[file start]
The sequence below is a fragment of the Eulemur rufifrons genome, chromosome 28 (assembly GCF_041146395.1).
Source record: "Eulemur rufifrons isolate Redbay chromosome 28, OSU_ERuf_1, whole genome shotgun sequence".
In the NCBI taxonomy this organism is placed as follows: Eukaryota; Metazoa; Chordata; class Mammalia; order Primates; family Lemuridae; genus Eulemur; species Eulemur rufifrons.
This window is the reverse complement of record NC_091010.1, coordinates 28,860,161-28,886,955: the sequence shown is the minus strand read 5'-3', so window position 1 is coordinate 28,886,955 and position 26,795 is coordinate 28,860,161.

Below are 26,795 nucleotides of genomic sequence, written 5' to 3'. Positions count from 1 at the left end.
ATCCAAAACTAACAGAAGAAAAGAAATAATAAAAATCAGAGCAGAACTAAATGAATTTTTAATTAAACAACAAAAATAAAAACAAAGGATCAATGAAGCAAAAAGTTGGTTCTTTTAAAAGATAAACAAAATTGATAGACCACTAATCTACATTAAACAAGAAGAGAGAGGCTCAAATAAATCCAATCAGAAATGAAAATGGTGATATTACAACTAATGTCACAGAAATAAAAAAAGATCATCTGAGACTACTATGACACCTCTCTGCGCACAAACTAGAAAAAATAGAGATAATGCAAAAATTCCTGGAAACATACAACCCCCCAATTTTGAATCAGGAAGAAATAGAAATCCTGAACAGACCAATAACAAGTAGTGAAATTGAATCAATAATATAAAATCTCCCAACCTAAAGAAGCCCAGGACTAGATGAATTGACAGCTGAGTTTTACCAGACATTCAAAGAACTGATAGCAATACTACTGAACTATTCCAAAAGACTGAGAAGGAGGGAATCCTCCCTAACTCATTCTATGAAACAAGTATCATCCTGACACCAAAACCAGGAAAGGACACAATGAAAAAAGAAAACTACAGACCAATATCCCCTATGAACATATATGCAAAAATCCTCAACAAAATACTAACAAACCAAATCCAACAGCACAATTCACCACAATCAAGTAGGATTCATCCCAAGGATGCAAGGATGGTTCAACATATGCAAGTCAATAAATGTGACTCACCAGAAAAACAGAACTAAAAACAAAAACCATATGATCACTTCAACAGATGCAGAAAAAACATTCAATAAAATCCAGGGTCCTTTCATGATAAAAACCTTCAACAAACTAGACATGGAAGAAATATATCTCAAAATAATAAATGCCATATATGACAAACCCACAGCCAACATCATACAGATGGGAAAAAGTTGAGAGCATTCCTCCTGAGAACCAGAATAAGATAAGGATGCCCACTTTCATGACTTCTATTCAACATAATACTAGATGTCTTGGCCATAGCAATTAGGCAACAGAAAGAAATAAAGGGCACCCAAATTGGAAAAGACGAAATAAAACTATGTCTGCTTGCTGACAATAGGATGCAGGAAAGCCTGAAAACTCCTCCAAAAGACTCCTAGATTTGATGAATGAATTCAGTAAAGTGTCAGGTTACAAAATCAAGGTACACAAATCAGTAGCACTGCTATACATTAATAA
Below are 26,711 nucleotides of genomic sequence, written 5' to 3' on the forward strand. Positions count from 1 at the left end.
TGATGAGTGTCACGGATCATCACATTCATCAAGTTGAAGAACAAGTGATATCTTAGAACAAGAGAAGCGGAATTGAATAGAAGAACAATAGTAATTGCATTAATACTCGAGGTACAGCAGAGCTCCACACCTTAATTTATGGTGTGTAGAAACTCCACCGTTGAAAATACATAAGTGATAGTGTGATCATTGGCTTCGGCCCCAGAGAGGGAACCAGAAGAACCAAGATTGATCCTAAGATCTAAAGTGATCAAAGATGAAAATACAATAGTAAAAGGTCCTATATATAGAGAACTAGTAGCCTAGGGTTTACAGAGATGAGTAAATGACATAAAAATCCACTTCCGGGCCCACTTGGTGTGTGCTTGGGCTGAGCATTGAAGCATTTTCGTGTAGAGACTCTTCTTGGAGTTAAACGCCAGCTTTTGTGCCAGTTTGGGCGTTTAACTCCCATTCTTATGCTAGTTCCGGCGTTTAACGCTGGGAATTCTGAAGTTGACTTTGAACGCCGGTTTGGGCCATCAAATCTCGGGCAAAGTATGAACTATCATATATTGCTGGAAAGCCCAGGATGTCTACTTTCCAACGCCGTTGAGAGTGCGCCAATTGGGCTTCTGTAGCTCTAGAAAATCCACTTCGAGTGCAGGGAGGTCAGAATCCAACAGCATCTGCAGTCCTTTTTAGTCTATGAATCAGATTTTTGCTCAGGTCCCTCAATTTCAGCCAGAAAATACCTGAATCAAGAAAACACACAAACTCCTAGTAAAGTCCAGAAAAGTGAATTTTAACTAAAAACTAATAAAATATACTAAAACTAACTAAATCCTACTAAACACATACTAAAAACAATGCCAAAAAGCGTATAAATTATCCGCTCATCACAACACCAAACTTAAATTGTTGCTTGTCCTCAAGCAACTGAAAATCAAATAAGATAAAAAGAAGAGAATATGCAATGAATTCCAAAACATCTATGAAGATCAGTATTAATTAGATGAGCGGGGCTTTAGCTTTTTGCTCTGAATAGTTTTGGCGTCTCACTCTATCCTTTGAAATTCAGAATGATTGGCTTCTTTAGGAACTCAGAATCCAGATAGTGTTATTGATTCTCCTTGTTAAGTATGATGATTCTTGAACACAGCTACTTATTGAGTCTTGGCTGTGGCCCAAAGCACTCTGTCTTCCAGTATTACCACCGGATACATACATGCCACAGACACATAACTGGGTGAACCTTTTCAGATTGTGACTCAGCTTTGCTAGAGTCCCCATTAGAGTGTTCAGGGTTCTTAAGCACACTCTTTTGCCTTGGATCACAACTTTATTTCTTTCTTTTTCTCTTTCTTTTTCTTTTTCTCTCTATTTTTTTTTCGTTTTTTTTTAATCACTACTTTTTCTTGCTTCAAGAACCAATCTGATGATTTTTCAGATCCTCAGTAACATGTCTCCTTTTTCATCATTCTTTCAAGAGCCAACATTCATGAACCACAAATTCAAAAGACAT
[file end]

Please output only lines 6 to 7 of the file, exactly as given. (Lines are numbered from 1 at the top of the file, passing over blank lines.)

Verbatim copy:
ATCCAAAACTAACAGAAGAAAAGAAATAATAAAAATCAGAGCAGAACTAAATGAATTTTTAATTAAACAACAAAAATAAAAACAAAGGATCAATGAAGCAAAAAGTTGGTTCTTTTAAAAGATAAACAAAATTGATAGACCACTAATCTACATTAAACAAGAAGAGAGAGGCTCAAATAAATCCAATCAGAAATGAAAATGGTGATATTACAACTAATGTCACAGAAATAAAAAAAGATCATCTGAGACTACTATGACACCTCTCTGCGCACAAACTAGAAAAAATAGAGATAATGCAAAAATTCCTGGAAACATACAACCCCCCAATTTTGAATCAGGAAGAAATAGAAATCCTGAACAGACCAATAACAAGTAGTGAAATTGAATCAATAATATAAAATCTCCCAACCTAAAGAAGCCCAGGACTAGATGAATTGACAGCTGAGTTTTACCAGACATTCAAAGAACTGATAGCAATACTACTGAACTATTCCAAAAGACTGAGAAGGAGGGAATCCTCCCTAACTCATTCTATGAAACAAGTATCATCCTGACACCAAAACCAGGAAAGGACACAATGAAAAAAGAAAACTACAGACCAATATCCCCTATGAACATATATGCAAAAATCCTCAACAAAATACTAACAAACCAAATCCAACAGCACAATTCACCACAATCAAGTAGGATTCATCCCAAGGATGCAAGGATGGTTCAACATATGCAAGTCAATAAATGTGACTCACCAGAAAAACAGAACTAAAAACAAAAACCATATGATCACTTCAACAGATGCAGAAAAAACATTCAATAAAATCCAGGGTCCTTTCATGATAAAAACCTTCAACAAACTAGACATGGAAGAAATATATCTCAAAATAATAAATGCCATATATGACAAACCCACAGCCAACATCATACAGATGGGAAAAAGTTGAGAGCATTCCTCCTGAGAACCAGAATAAGATAAGGATGCCCACTTTCATGACTTCTATTCAACATAATACTAGATGTCTTGGCCATAGCAATTAGGCAACAGAAAGAAATAAAGGGCACCCAAATTGGAAAAGACGAAATAAAACTATGTCTGCTTGCTGACAATAGGATGCAGGAAAGCCTGAAAACTCCTCCAAAAGACTCCTAGATTTGATGAATGAATTCAGTAAAGTGTCAGGTTACAAAATCAAGGTACACAAATCAGTAGCACTGCTATACATTAATAA
Below are 26,711 nucleotides of genomic sequence, written 5' to 3' on the forward strand. Positions count from 1 at the left end.